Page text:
“I would like to be here for many more years, of course, but that’s in God’s hands,” says Faulí, 62, a wry smile on his lips.

He was just 31 when he joined the architectural team as a local in 1990 — the same age as Gaudi when the innovative Catalan architect began building his greatest work in the late 19th century, a project that would take up four decades of his life.

“When I arrived, only three of these columns were built and they were only 10 metres (33 feet) high,” he explains from a mezzanine in the main nave.

“I was lucky enough to design and see the construction of the entire interior, then the sacristy and now the main towers.”

When finished, the ornate cathedral which was designed by Gaudi will have 18 towers, the tallest of which will reach 172 metres into the air.

READ ALSO: Pandemic to delay completion fate for Barcelona’s Sagrada Familia

The second-highest tower, which is 138 metres tall and dedicated to the Virgin Mary, will be officially inaugurated on Wednesday with the illumination of the gigantic 5.5-tonne star crowning its highest point.

It is the tallest of the nine completed towers and the first to be inaugurated since 1976.

The long-awaited completion of Barcelona’s Sagrada Familia will no longer happen in 2026 because the coronavirus epidemic has curtailed its construction and frustrated funding, basilica officials admitted. Photo: Pau Barrena/AFP
Construction halted by Civil War

In 2019, the Sagrada Familia welcomed 4.7 million visitors, making it Barcelona’s most visited monument.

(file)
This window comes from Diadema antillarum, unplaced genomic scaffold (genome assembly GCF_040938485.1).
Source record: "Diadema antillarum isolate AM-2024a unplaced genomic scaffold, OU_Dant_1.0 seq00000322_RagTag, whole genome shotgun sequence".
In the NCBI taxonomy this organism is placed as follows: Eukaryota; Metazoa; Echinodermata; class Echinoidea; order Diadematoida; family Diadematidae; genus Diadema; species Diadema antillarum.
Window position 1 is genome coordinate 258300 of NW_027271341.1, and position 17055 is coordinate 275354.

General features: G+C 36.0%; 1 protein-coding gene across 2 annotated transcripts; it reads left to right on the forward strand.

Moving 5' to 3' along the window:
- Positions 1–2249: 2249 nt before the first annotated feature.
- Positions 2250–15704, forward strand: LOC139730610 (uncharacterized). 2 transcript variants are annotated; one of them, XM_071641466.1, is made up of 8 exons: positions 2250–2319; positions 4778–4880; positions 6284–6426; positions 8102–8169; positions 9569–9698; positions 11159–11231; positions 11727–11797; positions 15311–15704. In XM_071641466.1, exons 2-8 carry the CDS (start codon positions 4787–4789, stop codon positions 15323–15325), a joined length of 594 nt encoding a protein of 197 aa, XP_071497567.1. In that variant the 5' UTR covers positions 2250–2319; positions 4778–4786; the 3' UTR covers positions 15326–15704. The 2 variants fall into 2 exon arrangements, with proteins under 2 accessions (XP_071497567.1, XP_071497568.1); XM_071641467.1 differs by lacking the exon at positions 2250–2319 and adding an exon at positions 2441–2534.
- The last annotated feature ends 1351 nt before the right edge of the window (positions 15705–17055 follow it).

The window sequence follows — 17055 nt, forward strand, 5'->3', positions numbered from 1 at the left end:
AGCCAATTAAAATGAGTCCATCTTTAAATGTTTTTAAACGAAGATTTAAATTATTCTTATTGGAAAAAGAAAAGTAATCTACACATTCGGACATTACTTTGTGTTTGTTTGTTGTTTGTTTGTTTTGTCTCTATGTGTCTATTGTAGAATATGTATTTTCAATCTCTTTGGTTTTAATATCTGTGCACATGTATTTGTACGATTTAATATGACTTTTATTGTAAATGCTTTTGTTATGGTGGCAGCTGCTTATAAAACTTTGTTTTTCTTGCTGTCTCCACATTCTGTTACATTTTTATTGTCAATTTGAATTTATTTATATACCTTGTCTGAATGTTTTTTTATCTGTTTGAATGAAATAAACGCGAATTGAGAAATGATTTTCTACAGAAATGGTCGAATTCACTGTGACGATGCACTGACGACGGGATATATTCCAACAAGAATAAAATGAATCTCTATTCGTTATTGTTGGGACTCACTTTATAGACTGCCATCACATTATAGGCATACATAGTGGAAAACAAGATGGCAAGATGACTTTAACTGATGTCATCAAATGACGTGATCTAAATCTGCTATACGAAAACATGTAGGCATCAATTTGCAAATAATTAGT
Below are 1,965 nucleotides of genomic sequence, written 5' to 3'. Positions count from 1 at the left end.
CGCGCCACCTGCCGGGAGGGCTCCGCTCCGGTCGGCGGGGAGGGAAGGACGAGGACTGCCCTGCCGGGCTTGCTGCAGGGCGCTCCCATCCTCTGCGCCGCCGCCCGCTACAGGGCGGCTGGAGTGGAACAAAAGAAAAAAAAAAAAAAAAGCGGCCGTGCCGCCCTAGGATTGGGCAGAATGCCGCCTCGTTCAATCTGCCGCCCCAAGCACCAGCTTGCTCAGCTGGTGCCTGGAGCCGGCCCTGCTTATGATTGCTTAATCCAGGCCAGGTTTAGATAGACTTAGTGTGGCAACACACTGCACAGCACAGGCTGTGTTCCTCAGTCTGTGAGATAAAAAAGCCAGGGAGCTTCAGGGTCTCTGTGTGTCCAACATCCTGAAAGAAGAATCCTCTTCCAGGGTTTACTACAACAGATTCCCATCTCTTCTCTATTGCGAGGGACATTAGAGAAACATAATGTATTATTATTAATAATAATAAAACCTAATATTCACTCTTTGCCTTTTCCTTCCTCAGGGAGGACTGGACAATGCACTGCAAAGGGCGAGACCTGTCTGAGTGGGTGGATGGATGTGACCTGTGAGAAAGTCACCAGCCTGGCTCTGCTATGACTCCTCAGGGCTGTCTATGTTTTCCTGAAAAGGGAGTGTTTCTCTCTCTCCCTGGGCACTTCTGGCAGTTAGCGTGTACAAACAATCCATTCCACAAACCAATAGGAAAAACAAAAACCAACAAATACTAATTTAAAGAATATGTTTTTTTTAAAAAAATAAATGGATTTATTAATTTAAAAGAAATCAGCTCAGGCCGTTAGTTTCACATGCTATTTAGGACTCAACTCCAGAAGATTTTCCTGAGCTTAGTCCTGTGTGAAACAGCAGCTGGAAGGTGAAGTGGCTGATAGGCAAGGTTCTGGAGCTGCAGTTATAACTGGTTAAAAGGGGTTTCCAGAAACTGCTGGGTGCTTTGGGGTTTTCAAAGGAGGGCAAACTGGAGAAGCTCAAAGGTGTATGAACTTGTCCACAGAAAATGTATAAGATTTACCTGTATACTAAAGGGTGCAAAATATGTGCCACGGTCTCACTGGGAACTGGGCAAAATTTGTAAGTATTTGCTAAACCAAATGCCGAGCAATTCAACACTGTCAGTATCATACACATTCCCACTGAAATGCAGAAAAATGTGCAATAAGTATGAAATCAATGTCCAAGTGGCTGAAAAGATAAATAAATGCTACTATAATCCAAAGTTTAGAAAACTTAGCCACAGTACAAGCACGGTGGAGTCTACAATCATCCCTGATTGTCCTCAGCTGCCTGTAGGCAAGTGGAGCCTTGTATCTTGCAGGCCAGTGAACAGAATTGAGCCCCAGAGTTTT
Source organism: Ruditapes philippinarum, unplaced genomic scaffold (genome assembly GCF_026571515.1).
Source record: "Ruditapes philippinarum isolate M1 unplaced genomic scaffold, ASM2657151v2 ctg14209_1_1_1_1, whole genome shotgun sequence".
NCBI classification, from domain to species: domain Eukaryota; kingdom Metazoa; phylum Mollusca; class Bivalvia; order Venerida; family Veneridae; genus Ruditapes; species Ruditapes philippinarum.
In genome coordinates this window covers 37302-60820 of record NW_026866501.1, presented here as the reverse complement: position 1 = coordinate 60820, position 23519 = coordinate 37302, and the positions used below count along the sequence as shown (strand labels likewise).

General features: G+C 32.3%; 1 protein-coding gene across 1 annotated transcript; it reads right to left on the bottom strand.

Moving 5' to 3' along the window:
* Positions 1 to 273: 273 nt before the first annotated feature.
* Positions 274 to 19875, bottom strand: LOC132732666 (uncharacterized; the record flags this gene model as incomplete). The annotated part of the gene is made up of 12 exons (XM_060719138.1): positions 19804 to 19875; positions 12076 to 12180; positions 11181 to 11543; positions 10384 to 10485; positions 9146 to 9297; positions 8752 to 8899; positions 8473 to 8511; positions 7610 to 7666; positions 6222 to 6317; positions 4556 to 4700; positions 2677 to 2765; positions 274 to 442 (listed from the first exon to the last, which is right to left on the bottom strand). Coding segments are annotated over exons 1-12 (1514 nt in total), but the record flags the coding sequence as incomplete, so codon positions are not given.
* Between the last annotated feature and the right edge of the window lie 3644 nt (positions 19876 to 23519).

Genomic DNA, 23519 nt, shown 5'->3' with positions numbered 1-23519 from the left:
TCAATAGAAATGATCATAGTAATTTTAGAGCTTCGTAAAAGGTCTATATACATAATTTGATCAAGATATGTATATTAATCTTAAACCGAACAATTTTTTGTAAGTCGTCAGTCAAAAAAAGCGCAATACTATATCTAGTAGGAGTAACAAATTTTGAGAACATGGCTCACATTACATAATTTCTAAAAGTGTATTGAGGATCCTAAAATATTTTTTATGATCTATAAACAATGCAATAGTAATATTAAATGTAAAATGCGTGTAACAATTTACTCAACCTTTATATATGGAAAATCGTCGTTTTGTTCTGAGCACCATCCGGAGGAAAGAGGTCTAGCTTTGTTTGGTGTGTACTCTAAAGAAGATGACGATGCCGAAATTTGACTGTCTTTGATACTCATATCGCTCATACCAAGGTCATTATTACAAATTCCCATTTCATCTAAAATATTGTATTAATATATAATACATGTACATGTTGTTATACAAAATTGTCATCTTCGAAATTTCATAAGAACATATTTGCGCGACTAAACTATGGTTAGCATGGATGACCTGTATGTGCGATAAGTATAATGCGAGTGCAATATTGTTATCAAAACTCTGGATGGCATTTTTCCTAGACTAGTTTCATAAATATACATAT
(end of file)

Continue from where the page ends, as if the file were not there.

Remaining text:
But it was forced to close in March 2020 as the Covid-19 pandemic took hold, with its doors staying shut for almost a year.

This year, there have been barely 764,000 visitors, municipal figures show.

And as entry tickets are the main source of funding for the ongoing building works, the goal of finishing the basilica by 2026 to mark the 100th anniversary of Gaudi’s death — he was run over by a tram — has been abandoned.

“We can’t give any estimate as to when it will be finished because we don’t know how visitor numbers will recover in the coming years,” Faulí says.

It is far from the first time Gaudi’s masterpiece has faced such challenges.

During the Spanish Civil War in the late 1930s, construction work stopped and many of Gaudi’s design plans and models were destroyed.

For critics, this major loss means they do not view what was built later as Gaudi’s work, despite the research carried out by his successors.

READ ALSO: Central spire will make the Sagrada Familia tallest church in the world

UNESCO, the United Nations’ cultural agency, has only granted World Heritage status to the Sagrada Familia’s crypt and one of its facades, both of which were built during Gaudi’s lifetime.

But Faulí insists the project remains faithful to what Gaudi had planned as it is based on the meticulous study of photographs, drawings and testimony from the late Modernist architect.

UNESCO, the United Nations’ cultural agency, has only granted World Heritage status to the Sagrada Familia’s crypt and one of its facades, both of which were built during Gaudi’s lifetime. Photo: Lluis Gene/AFP

Some local opposition

Nominated chief architect of the project in 2012, Faulí took over at the head of a team of 27 architects and more than 100 builders.

Today, there are five architects and some 16 builders working to finish the Sagrada Familia.

“It is a lot of responsibility because it’s an iconic project, which many people have an opinion about,” says Faulí.

Building such a vast monument which draws huge numbers of visitors is not welcomed by everyone, with some arguing that the hoards of visiting tourists are destroying the area.

Many also oppose plans to build an enormous staircase leading up to the main entrance, the construction of which will involve the demolition of several buildings, forcing hundreds to relocate.

“My life is here and they want to throw me out,” says one sign on a balcony near the Sagrada Familia.

Faulí said he understands their concerns and wants to find “fair solutions” through dialogue.

And if he could ask Gaudi one question? Faulí pauses to reflect for a few moments.

“I would ask him about his underlying intentions and what feelings he wanted to communicate through his architecture,” he says.